Migration flyways (Public domain)


Quantitative Applications in Disease Ecology

Human, agricultural, and wildlife health depend on each other. Therefore, risk assessment, prediction, and management of wildlife diseases are important for our nation’s health and economy. However, monitoring and evaluating wildlife health is difficult and expensive. This leads to incomplete and biased datasets that are difficult to analyze with traditional methods. A project is underway to develop new statistical and mathematical techniques and package them into user-friendly tools. Some examples of new tools in development are the ability to analyze and interpret complex data, assess risk of future or ongoing disease outbreaks, estimate the effects of disease on individuals, populations, and ecosystems, and evaluate potential management solutions. This project, performed in partnership with the Department of Statistics at the University of Wisconsin-Madison, is broadly applicable to a variety of wildlife diseases, but is currently working on new statistical methods for predicting virus isolation of avian influenzas.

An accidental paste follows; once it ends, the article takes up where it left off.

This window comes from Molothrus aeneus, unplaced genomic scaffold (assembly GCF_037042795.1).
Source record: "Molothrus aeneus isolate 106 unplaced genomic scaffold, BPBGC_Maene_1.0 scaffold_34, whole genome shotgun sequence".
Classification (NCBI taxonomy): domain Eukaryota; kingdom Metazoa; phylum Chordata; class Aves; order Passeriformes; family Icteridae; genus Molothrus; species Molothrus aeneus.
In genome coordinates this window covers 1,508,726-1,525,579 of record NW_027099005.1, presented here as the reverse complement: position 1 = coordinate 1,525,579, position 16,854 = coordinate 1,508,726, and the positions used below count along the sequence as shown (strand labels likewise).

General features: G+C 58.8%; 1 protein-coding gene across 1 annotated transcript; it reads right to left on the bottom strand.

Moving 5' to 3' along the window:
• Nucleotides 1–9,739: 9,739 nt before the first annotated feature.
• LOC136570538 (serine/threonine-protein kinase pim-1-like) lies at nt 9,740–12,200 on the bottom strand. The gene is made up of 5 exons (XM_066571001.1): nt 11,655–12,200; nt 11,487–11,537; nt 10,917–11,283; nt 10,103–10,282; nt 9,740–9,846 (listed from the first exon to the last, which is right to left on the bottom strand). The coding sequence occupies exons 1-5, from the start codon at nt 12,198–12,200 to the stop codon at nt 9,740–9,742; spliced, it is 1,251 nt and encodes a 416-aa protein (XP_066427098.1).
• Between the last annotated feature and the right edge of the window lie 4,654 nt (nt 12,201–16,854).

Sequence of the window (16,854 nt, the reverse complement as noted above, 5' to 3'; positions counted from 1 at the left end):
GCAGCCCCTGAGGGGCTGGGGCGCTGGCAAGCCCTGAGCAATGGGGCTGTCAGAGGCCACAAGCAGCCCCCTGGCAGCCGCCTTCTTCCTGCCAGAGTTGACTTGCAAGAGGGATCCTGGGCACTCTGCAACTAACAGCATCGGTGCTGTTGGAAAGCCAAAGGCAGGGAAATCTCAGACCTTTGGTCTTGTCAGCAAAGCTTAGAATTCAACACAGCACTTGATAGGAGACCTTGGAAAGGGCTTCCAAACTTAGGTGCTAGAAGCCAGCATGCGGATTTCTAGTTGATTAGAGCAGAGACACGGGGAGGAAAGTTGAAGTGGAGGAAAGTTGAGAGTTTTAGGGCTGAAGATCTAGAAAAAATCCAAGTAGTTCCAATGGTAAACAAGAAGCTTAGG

Minor Spillover of Avian Influenza Between Wild and Domestic Birds

Commercial Poultry farm

Commercial poultry farm (Public domain)

In another study, NWHC reserachers also analyzed the genomes of HPAIV that spread in the United States during 2014-2015 and resulted in over $3 billion in losses to the U.S. poultry industry. As infection and transmission of pathogens in wild birds are difficult to measure during a fast-moving outbreak, the NWHC used cutting-edge modeling techniques to analyze genetic similarity between HPAIVs infecting wild birds and poultry. Analyses indicated that even though the viruses likely evolved in Asia, they easily infected and spread among North American wild birds. The viruses were also able to spread between domestic and wild birds (i.e., spillover). However, the rate of spillover was minor, and the poultry outbreak persisted without need for ongoing transmission from wild birds. Techniques used in this study can also be used to examine transmission and adaptation of avian influenza within waterfowl populations and between waterfowl and poultry.


Avian Influenza Surveillance

The USGS National Wildlife Health Center is a member of the U.S. Interagency Steering Committee for Surveillance for Highly Pathogenic Avian Influenza in Wild Birds. The NWHC performs both passive and active surveillance for the detection and monitoring of avian influenza. Check out the Avian Influenza Surveillance page to learn more.